Mentoring teachers to be culturally responsive is integral in enhancing inclusive learning since they help students understand the ethics of interaction and the consequences exclusive practices. This action promotes responsibility and accountability in schools, enhancing freedom, equity and justice for every student (Krasnoff, 2016). Understanding this learning system also ensures that the teacher understands attitude, constructive view and social-cultural awareness which promote CRT (Krasnoff, 2016). Creating awareness through instructional teaching enables the student to create an affirming attitude towards the different ethnic groups presented, encouraging academic performance.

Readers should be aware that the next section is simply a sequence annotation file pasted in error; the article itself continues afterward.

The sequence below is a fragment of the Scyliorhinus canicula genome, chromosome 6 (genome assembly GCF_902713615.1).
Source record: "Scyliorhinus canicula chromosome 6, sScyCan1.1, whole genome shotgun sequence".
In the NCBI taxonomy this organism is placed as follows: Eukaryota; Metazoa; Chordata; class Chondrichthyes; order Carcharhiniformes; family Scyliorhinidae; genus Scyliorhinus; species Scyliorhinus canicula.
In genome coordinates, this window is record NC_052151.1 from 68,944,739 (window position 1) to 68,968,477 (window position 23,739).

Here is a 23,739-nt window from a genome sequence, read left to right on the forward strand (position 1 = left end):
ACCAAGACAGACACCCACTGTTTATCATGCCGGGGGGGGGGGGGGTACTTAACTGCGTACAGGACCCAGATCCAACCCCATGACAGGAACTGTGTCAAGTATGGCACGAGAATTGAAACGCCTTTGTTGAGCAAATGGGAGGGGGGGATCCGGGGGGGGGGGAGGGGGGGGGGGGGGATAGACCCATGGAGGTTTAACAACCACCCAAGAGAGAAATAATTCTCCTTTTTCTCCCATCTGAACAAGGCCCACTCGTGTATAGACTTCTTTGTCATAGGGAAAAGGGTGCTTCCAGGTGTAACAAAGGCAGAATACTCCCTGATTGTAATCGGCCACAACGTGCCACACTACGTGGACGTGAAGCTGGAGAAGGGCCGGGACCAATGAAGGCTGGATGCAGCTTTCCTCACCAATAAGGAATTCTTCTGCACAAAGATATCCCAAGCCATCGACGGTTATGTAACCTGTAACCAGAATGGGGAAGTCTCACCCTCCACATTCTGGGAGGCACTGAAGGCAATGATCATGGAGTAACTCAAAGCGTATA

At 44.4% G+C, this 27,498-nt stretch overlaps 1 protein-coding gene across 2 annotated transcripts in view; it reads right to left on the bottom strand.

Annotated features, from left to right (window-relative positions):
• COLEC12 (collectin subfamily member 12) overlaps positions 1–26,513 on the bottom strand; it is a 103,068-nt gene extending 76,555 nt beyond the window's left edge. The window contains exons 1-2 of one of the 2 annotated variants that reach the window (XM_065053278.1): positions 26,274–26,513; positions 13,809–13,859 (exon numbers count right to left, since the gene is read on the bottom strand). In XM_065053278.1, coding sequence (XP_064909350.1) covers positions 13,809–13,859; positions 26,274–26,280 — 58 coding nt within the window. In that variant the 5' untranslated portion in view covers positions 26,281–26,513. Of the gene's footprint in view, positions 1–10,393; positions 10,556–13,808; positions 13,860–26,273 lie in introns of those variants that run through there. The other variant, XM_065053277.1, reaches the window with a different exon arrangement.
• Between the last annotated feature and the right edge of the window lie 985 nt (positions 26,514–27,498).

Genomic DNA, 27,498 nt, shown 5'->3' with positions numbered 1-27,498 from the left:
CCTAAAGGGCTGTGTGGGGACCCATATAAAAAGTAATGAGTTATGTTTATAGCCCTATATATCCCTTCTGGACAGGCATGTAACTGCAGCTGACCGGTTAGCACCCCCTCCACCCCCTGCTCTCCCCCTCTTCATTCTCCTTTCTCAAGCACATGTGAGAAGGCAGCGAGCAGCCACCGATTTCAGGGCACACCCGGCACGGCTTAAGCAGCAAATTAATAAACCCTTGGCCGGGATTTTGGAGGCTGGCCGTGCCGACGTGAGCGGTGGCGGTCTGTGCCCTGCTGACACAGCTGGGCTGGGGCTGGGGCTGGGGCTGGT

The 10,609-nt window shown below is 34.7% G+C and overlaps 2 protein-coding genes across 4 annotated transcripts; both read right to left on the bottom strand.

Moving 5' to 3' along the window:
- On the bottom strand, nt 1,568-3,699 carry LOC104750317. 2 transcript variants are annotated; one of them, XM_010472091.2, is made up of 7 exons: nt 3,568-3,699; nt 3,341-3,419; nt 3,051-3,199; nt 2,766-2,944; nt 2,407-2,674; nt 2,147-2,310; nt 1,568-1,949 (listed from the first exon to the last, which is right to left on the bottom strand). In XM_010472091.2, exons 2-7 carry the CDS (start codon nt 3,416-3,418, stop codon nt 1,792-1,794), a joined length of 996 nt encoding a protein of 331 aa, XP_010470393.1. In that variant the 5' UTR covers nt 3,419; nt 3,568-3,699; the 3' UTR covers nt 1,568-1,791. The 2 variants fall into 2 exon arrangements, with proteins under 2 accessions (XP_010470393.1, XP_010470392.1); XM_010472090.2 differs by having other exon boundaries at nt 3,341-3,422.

Knowledge of CRT also promotes commitment and skills, which helps a teacher deal with obstacles as they arise without discriminating on individual persons (Krasnoff, 2016). This principle creates awareness that judging based on negative stereotypes affiliated with a specific community is wrong. For instance, if someone’s book goes missing in class, it is unethical to point out that the suspects must be people of color because of the biased perception that they are criminals. Another role of CRT is that it creates a constructivist view that promotes all the executive functions. Teachers should consider a mixed leadership system that accommodates all the ethnic groups presented to ensure that the environment is inclusive to promote collaboration.